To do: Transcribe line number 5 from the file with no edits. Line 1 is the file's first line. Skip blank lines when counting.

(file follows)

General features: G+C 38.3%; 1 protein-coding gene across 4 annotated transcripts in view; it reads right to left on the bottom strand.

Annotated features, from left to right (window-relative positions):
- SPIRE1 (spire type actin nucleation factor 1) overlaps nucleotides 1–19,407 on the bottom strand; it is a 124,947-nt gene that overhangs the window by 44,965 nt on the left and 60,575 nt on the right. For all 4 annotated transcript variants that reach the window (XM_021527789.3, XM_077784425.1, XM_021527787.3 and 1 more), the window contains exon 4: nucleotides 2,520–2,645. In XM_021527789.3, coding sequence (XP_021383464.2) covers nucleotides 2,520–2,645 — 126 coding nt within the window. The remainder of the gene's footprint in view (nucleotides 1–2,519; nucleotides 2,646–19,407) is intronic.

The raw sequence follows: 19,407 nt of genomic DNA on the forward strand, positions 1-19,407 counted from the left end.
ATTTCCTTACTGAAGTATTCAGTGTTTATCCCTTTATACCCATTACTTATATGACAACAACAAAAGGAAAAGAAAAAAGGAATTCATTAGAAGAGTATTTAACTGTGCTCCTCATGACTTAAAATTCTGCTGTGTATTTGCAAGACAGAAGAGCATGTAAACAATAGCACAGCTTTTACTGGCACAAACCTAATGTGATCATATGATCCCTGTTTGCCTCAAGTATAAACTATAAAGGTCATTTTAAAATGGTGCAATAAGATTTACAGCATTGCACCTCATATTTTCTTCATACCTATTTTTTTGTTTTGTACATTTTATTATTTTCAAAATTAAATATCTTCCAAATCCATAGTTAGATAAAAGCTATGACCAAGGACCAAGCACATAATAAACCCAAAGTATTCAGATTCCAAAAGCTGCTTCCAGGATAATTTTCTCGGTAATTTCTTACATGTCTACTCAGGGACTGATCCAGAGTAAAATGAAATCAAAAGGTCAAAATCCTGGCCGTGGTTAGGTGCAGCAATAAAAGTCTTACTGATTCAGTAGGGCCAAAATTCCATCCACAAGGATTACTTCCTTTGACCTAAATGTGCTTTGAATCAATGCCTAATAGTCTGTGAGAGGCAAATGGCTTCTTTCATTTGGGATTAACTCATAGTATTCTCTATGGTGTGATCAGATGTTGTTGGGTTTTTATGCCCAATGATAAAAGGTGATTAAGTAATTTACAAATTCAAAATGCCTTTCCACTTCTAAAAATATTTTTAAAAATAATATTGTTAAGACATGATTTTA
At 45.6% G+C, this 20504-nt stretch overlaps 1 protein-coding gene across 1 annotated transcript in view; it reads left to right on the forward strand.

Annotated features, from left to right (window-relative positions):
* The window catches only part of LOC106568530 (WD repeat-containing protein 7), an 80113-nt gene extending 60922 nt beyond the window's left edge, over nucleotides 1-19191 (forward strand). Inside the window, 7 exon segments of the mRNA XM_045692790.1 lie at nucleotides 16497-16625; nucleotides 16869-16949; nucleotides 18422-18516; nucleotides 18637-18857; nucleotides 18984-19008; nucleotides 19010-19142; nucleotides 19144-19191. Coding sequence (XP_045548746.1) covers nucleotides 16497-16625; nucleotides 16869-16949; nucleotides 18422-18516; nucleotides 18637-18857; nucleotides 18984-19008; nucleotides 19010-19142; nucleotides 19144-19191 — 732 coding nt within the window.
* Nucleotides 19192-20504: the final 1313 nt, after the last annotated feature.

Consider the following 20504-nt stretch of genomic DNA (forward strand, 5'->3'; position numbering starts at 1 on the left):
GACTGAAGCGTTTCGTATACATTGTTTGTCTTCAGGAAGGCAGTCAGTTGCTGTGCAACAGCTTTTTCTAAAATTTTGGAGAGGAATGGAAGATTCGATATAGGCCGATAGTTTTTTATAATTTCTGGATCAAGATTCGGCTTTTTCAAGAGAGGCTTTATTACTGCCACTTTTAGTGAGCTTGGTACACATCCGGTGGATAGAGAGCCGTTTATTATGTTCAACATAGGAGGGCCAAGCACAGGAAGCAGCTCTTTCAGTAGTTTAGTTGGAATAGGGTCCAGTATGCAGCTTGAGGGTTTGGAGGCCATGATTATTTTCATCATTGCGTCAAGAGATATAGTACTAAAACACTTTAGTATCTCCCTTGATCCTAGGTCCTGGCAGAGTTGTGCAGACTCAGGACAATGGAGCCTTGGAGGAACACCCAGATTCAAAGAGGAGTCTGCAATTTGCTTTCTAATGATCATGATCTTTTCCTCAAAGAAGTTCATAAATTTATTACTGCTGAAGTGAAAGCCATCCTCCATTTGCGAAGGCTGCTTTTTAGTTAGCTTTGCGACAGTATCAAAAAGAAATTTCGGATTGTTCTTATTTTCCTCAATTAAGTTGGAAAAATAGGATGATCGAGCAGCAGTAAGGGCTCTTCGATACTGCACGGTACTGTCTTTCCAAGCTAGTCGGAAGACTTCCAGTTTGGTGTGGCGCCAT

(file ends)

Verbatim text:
ATTTCCTTACTGAAGTATTCAGTGTTTATCCCTTTATACCCATTACTTATATGACAACAACAAAAGGAAAAGAAAAAAGGAATTCATTAGAAGAGTATTTAACTGTGCTCCTCATGACTTAAAATTCTGCTGTGTATTTGCAAGACAGAAGAGCATGTAAACAATAGCACAGCTTTTACTGGCACAAACCTAATGTGATCATATGATCCCTGTTTGCCTCAAGTATAAACTATAAAGGTCATTTTAAAATGGTGCAATAAGATTTACAGCATTGCACCTCATATTTTCTTCATACCTATTTTTTTGTTTTGTACATTTTATTATTTTCAAAATTAAATATCTTCCAAATCCATAGTTAGATAAAAGCTATGACCAAGGACCAAGCACATAATAAACCCAAAGTATTCAGATTCCAAAAGCTGCTTCCAGGATAATTTTCTCGGTAATTTCTTACATGTCTACTCAGGGACTGATCCAGAGTAAAATGAAATCAAAAGGTCAAAATCCTGGCCGTGGTTAGGTGCAGCAATAAAAGTCTTACTGATTCAGTAGGGCCAAAATTCCATCCACAAGGATTACTTCCTTTGACCTAAATGTGCTTTGAATCAATGCCTAATAGTCTGTGAGAGGCAAATGGCTTCTTTCATTTGGGATTAACTCATAGTATTCTCTATGGTGTGATCAGATGTTGTTGGGTTTTTATGCCCAATGATAAAAGGTGATTAAGTAATTTACAAATTCAAAATGCCTTTCCACTTCTAAAAATATTTTTAAAAATAATATTGTTAAGACATGATTTTA